Strive for clarity and results will follow

Strive for clarity and results will follow

On a typical day, us programmers and software developers spend most of the time staring at our computers. We could be churning out code, working on a bug ticket, improving the test suite or refactoring existing codebase.

Due to the nature of our work, it can be hard for us to fully grasp how our work affects the company as a whole. Even if you are working in a tech startup, you may be working on a small portion of a larger system. 

Successful entrepreneurs are great at capturing value

Successful entrepreneurs are great at capturing value

Most would say entrepreneurs are job creators. Businesses and companies they build, employ workers and drive the economy. You could also say entrepreneurs are value creators. Their ventures create and deliver value to their customers.

In my mind, an entrepreneur is someone who is exceptionally good at identifying gaps in the market, fills it and captures the resulting value of this exchange.

Thirst for knowledge

Do you have the urge to find out more about something new you learned about? The curiosity to know how and why things work. The drive to learn more about the world which we all once possess as kids. With power of Google and the vast amount of information found on Wikipedia, it's never been easier to satisfy your thirst for knowledge. You can even learn stuff they teach in school online through the Khan Academy.

As I've said before, everyone needs googling skills and there's no excuse to not learn something new everyday. The web is the best teacher you'll ever have since you can control the pace and the topic of your study.

The best way to secure your future is to invest in increasing your own personal value. Turn your thirst for knowledge into your motivation for a brighter tomorrow.

Growing is for everyone

In a business, growth can come in different forms. You can grow your customer base, increase your production capability or you can expand into other revenue streams. Ultimately, a business aims to be profitable and growth is one of the ways to increase profits. As an individual, you will also need to grow not just in the physical sense. You can read books to increase your knowledge or invest in better equipment so that you can perform better in certain tasks. You could also explore uncharted territories to experience something new.

Like how companies strive to increase their stock value, you should also do what is required to improve your own personal value. Growing isn't just for kids, it's for everyone that wants a better life.

Too many ideas, too little time

If you have too many ideas and you don't have enough time to execute them, you should check out this article by Scott Belsky on how to overcome the idea-to-idea syndrome. By now, I hope you understand the real value of an idea is in its execution. But there's another problem that arise while you are executing your idea. You might get bored and lose your initial momentum and creativity. And being addicted to ideas, you come up with a new one to keep yourself interested and abandon the old one.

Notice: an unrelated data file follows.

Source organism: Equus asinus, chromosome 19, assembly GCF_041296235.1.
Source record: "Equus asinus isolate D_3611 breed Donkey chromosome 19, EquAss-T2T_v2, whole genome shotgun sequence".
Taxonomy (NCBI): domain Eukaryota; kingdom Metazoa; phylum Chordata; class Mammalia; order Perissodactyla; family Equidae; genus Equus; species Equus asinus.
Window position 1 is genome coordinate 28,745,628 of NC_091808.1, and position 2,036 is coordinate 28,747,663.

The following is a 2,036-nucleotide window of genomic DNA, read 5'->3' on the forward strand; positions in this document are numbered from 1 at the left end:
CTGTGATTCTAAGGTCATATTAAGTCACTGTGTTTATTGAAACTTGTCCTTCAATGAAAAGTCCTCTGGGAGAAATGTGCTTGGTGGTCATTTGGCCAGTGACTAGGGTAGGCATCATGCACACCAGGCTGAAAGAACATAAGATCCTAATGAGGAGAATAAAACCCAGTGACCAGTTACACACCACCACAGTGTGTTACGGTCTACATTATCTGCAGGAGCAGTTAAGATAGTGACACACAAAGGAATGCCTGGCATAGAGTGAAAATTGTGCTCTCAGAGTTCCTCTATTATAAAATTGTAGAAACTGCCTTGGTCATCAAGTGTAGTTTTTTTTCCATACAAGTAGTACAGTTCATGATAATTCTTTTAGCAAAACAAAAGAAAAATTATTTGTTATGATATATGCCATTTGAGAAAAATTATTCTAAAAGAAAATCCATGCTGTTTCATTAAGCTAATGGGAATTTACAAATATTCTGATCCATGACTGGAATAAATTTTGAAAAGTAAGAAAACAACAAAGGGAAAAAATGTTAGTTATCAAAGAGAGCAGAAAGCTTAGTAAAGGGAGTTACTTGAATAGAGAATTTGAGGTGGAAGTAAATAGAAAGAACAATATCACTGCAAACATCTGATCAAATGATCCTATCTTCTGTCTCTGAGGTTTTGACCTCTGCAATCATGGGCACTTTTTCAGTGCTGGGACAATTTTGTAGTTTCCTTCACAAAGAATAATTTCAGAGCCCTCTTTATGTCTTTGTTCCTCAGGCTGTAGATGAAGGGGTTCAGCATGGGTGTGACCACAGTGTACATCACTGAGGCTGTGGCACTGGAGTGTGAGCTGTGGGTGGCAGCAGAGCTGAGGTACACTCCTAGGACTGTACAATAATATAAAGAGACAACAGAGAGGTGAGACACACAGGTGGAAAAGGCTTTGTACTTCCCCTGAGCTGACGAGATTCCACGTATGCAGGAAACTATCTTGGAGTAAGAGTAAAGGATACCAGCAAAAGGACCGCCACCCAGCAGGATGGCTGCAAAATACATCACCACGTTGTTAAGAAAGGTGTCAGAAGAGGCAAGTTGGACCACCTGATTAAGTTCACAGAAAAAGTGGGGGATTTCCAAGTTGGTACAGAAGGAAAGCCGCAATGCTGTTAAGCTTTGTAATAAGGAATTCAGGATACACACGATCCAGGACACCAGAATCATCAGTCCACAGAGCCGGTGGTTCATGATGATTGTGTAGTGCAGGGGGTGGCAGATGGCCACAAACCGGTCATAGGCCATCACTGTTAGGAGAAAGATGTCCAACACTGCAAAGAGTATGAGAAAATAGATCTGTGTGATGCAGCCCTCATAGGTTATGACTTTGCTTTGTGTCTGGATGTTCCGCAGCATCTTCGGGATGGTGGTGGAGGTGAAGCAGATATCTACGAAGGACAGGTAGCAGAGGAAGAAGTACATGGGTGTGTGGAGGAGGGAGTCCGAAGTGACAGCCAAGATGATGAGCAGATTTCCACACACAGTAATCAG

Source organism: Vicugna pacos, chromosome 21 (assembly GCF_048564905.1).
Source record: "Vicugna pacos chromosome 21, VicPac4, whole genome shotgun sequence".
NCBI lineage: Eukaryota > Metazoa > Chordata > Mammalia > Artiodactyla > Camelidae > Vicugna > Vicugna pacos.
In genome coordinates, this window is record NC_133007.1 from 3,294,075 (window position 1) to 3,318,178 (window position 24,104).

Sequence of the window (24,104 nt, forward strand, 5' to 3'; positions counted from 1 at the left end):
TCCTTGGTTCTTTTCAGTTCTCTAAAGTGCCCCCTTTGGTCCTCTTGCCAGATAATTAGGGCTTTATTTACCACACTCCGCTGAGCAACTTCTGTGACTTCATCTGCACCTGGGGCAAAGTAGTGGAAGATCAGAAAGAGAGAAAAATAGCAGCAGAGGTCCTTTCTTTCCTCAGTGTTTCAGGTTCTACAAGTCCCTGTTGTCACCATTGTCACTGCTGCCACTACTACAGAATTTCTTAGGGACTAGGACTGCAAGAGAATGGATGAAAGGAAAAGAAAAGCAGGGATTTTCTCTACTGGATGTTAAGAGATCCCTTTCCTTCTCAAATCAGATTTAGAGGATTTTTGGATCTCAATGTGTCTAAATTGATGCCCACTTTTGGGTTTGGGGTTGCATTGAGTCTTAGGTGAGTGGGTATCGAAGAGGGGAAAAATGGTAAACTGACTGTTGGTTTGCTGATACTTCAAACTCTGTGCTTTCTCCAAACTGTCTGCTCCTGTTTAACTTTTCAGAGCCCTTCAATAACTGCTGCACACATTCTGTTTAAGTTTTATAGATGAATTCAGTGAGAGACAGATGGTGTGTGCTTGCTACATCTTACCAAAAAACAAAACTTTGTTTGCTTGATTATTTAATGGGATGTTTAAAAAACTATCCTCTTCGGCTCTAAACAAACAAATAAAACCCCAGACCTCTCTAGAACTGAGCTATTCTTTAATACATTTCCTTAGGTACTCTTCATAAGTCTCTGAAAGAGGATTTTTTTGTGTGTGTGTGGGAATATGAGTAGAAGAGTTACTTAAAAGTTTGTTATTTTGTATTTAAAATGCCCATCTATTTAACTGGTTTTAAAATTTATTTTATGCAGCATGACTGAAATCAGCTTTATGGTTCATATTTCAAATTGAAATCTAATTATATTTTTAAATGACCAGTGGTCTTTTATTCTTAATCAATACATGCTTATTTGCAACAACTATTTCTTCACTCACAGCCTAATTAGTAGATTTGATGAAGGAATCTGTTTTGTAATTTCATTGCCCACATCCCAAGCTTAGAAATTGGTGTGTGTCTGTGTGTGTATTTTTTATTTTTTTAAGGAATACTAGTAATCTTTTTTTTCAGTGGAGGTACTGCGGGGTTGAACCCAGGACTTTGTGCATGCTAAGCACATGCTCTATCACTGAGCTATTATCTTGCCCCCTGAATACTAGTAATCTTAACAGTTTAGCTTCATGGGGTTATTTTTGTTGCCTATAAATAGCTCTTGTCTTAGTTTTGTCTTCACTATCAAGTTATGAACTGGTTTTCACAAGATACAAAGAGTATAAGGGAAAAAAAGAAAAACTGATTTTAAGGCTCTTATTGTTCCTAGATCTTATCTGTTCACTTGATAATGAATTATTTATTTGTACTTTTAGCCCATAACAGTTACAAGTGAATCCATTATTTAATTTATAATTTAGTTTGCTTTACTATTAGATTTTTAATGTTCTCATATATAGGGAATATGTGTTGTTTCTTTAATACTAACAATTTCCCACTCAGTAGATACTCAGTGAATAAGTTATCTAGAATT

Scott proposed some tips on how to stop yourself from going from idea to idea. First we need to restrain ourselves from coming up with too many ideas. Execution of the idea is still the main goal. Stop being addicted to inspiration and start the perspiration.

We also need to run our idea through the others, the ones that live in the real world. Their input is invaluable if you want your idea to go mainstream. Scott calls them the sober monitors.

Try skipping meetings and appointments that doesn't align with your goals. Because when idea-lovers get together, all they can do is just generate more ideas and prevent you from actually bringing yours to live.

I suggest you keep an eye on the next article of the series to get more tips on how to turn your ideas into reality.

Are you a mapmaker?

In Linchpin, Seth talks about how we are trained and brought up to read maps. We expect our teachers to tell us what to study and our bosses to tell us what to do. We are taught to be map-readers and we are damn good at it. However, if you want to be indispensable, someone that is able to chart your own destiny, you need to learn how to make your own map.

You have to be someone that decides what to do next, not the one who awaits the next instruction. By creating your own map, you can create value. Value that only you can add to the equation.

Following someone's else map won't get you far. The map to success can only be drawn by you alone.

Importance of price

Ever wondered what if there's no price tag on things we buy. How will it affect our buying decisions? Will we end up just getting the best or will the removal of price also removes the need to have different choices and we all end up buying the same thing? Some things are free, which means by definition they don't have a price. If you were to choose between a bunch of freebies what would you do? If price is no longer the differentiating factor or guide, will we be able to make better decision?

Price is important because our notion of value is based upon it. Without a price, we will have to judge products solely based on their specifications. Something we are supposed to do but apparently not many can due to the lack of domain knowledge.

So if the target of your product is the mainstream (e.g. clueless), should you use price as the guide to educate users on the value of your product in relation to your competitors? And if you are aiming for the early adopters, will being free makes it easier for them to see the true value of your product?